Not sheepish, but individ-ewe-al (livredor) wrote,
Not sheepish, but individ-ewe-al

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Culture Vulture

I've been overindulging in art museums this week, but there are probably worse things to do with a trip to New York.

MoMA probably ranks as the museum I've got most excited about so far. I was bouncing about it to hatam_soferet and she expressed surprise that it has actual proper stuff. Well, yes, it very much does. It defines modern as starting somewhere in the later part of the 19th century, which covers a fair bit that's traditional enough to be vaguely realist and aesthetically appealing, sometimes even both! I myself enjoy some modern art of the kind that makes tabloid opinion writers froth at the mouth, but I'm not a blanket fan and my knowledge of anything post WWII is very patchy indeed. And somewhere in between those two categories are the Cubists and post-Expressionists and their capital-M Modernist companions, I guess. This is in fact the section that seems to be strongest at MoMA, and certainly it's the section I honed in on when I went there.

Though I did start with the temporary exhibition on Cézanne & Pissarro. I had my doubts about whether a detailed study of two very famous Impressionists was the most profitable way to spend a trip to New York, and indeed a lot of the most impressive pieces were on loan from the Musée d'Orsay. But I don't at all regret seeing this exhibition. I really like Pissarro; I think I would rate him my favourite of the Impressionists (most of whom I like). Céanne I can take or leave, and the period covered by the exhibition was really before he started doing most of his very characteristic Cézanne thing. But anyway, the story of how the two artists collaborated and learnt from eachother I found absolutely fascinating. They've done all kinds of fun things like copying eachother's paintings, or both painting the same view, or including the other's painting in the background of a different painting.

Starting with early Impressionist (almost pre-Impressionist) works made a nice gentle transition into the early 20th century stuff; I love that period for the way it ranges between practically classical and some of the most outlandish and rebellious stuff ever. I decided to concentrate on the paintings and sculpture section, because I find it easier to relate to things that are unambiguously artworks rather than more design type things. And I only had energy for the first half of it, which meant that quite unintentionally my visit to the museum was very nearly chronological, covering approximately a century from 1865 onwards.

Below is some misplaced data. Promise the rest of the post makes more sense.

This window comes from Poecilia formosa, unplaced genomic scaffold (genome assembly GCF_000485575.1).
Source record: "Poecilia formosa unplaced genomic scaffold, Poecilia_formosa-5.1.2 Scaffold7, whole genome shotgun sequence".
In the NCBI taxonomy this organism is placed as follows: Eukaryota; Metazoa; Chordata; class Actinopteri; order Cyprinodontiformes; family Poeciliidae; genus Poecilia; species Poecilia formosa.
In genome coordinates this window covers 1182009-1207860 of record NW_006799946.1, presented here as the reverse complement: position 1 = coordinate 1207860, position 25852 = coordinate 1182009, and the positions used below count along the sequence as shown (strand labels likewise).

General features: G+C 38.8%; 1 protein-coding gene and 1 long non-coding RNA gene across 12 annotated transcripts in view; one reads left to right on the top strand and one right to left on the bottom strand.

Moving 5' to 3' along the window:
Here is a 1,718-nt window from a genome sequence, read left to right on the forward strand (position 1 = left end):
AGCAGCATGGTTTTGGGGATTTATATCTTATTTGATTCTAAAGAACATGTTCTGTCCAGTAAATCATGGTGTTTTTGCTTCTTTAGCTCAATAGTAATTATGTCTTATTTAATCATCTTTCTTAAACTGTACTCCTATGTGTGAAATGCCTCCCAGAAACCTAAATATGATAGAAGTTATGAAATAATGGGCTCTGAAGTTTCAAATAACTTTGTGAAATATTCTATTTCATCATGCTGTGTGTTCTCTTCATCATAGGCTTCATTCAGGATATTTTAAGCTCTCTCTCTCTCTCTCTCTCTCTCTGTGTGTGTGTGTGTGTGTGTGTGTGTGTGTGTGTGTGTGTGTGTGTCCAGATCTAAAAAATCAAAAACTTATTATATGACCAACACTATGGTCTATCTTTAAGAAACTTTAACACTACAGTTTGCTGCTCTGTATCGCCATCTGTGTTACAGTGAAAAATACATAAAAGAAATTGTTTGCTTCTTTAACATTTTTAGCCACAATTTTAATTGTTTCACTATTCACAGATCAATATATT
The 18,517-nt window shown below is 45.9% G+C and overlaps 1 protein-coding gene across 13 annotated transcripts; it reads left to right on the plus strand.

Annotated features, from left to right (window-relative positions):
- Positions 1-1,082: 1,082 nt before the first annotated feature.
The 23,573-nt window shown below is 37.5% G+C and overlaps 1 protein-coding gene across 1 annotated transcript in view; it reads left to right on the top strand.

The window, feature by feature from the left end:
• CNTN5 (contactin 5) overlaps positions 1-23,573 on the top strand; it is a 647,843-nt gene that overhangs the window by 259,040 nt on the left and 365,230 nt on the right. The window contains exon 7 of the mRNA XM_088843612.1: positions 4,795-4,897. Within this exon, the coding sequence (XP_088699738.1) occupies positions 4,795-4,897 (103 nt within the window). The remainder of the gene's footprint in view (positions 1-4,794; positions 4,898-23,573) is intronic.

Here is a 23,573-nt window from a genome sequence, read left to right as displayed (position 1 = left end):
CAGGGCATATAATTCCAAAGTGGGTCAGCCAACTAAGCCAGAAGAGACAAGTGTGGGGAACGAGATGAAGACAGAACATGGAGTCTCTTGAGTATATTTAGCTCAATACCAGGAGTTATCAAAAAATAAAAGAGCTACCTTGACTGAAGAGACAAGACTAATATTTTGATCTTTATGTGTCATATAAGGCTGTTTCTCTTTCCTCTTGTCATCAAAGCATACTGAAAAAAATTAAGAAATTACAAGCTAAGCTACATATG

The MoMA has a very, very impressive collection of Picasso. I like Picasso (no, really, I'm not just being pretentious here), but he's very intellectually demanding. The art museum in Tel Aviv is practically all Picasso and I find it quite overwhelming. (Dedicated Picasso museums are a different thing, because they tend to include a high proportion of his early, realist works which aren't so brain hurty). I bought a postcard of The musicians, mainly because I fell in love with the hidden dog in it! But there were plenty of Picasso works I could have spent hours getting sucked into.

I kept going back to nice soothing Mondrians to recuperate. Yeah, I know he's just stereotypical of the sort of artist who gives the twentieth century a bad name, but I have a fondness for him I can't quite explain.

Lots of really absurdly famous pieces. Dalí's The persistence of memory, which, like the Mona Lisa the first time I saw it, mainly surprised me by how tiny the original canvas is. And lots of Van Gogh paintings which IMO havebeen so done to death that the originals have lost any emotional power they migh have had when fresh. Likewise Matisse but I don't really like Matisse anyway. And I didn't get as excited as I might have expected over the Chagall and Magritte pieces.

Other random things that caught my eye: Léger's Three women. A Braque which surprised me by being a landscape in startling acid colours rather than the expected still life in browns and greys! This still life, by a guy called Corbusier I hadn't previously heard of, somehow justifies the whole Cubist movement for me; I'm absolutely enthralled by the way that curve is repeated all over the picture.

A whole heap of other things too, not all of them in the extremely helpful online collection. In general I just went through the gallery in a state of bouncing about excitedly from one cool thing to the next, which is always a good way to be in a museum!

So yay MoMA. I'm most pleased with that trip. And I've run out of time to write up the rest of the arty stuff I've been doing, cos I need to go and catch a plane to the other side of the country to see darcydodo. *bouncewaves*
Tags: culture

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